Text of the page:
top of page

Injuries to Children

Your child has just been in an accident.

What do we do now?


FIRST, if the child shows any signs of injury, immediately go to the nearest hospital Emergency Room or Acute Care Clinic.


  • The child may be injured far more seriously than is apparent. If the child received a blow to the head, ask that s/he be seen by a specialist immediately.

  • Many children, especially young ones, are poor historians of what happened to them.

  • Untreated injuries sometimes get worse.

SECOND, closely observe your child over the next 24 hours or so.


  • Because if the child is unable to describe his/her injuries the doctor may miss something serious.

  • As a parent, you know your child better than anyone else. You are in the best position to notice if anything is wrong.

  • Be alert to symptoms such as unusual drowsiness, blurry vision, unfocused eyes, abnormal speech patterns, etc. These may be signs of a Traumatic Brain Injury (TBI)

  • If any of these symptoms are observed, take your child back to the hospital emergency room immediately.

THIRD, photograph your child's injuries.


  • Most injuries heal rapidly with proper medical care. It is important to record your child's condition near the time of injury.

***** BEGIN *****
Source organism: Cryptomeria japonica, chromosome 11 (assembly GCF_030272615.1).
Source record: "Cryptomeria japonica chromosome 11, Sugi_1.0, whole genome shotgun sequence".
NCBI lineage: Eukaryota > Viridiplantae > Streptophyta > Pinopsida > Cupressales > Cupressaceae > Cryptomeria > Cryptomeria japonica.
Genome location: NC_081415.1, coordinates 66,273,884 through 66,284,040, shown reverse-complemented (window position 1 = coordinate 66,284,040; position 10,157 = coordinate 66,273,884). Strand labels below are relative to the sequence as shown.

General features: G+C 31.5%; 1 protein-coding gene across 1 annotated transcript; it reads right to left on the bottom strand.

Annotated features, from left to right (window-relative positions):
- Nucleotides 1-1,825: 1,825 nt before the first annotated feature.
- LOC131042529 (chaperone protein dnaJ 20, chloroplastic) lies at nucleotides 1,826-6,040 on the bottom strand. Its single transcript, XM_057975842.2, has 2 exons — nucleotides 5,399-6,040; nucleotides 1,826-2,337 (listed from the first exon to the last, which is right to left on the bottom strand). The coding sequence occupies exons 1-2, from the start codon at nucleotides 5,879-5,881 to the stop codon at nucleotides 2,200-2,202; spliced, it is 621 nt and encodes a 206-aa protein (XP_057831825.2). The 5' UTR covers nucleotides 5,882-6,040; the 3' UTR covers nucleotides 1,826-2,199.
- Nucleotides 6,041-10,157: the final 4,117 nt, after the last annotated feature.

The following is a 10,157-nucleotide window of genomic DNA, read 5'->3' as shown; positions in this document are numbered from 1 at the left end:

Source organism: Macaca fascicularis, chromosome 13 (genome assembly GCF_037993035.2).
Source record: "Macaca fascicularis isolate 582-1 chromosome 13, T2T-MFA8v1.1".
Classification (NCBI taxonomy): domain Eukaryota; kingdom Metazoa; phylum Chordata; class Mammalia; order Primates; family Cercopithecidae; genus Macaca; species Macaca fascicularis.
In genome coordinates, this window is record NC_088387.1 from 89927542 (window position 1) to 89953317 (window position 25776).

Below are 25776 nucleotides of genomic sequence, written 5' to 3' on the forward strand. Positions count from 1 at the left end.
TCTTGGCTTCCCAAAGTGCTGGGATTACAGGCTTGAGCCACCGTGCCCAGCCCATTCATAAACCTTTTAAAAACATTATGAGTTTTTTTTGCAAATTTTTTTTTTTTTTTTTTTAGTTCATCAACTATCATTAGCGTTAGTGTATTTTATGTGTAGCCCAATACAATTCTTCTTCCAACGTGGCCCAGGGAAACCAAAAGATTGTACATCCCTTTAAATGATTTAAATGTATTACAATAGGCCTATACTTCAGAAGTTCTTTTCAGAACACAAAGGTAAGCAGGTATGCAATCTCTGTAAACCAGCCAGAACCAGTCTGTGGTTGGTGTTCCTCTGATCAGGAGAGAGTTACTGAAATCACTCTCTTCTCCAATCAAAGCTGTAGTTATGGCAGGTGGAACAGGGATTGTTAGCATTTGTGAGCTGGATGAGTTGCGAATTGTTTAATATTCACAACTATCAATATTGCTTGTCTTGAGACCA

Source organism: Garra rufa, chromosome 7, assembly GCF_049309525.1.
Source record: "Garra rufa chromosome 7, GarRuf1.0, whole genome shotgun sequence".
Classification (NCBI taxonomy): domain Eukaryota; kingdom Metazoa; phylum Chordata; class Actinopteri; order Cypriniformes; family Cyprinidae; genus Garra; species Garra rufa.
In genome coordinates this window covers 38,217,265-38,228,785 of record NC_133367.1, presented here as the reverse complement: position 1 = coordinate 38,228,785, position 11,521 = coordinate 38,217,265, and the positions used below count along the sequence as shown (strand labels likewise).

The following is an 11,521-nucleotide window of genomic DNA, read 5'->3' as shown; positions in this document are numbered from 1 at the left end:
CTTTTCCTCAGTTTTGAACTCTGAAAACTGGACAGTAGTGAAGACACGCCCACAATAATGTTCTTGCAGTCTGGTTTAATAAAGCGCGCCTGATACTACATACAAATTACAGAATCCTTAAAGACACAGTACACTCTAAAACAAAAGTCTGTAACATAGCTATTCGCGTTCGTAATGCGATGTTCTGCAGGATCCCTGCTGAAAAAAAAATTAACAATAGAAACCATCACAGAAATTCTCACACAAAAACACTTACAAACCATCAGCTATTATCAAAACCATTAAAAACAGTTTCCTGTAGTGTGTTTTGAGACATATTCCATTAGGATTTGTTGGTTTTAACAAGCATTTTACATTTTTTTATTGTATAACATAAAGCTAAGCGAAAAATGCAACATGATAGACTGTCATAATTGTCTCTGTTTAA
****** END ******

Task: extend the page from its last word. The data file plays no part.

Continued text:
Fourth, contact an attorney immediately to have your case reviewed.


  • It will be important to document exactly what happened, where, why, and how.

  • Witnesses disappear and memories become hazy over time.

  • Accident locations can change over time (e.g., stop signs erected, intersection crosswalks repainted, vegetation removed, etc.)

But I don’t have any money to hire an attorney. What can I do?

Answer: We will evaluate your case with no charge to you. If we believe we can help you, we will represent you on a contingent fee basis. A contingent fee is one where we will charge you a percentage of what we recover for you, ONLY IF AND WHEN WE ARE SUCCESSFUL.

Do insurance companies and courts treat injuries to children differently than those involving adults?

Answer: Yes.

  • In Washington, very young children are legally incapable of comparative fault. This means the child cannot be blamed for his or her negligence.

  • All settlements involving injuries to minor children must be approved by the court. This requirement is in place to protect the rights of the child. Your attorney can explain this procedure in detail.

But I don't want to sue anyone. Can I still make a claim on behalf of my child?

Answer: Yes. Most cases can be settled without a trial.

We have helped many families through the often confusing aftermath of an injury to a child. We know the law. We know how to get your medical bills paid. We know how to prove the monetary value of your other losses, such as scarring, disfigurement, pain and suffering, etc.


Call us today at (425) 451-8333 to speak with our Bellevue, WA child injury attorney. Our lawyer will go over your case in detail with you to come up with a defense strategy.

© 2018 by William J. Carlson, Inc., P.S. All rights reserved.

bottom of page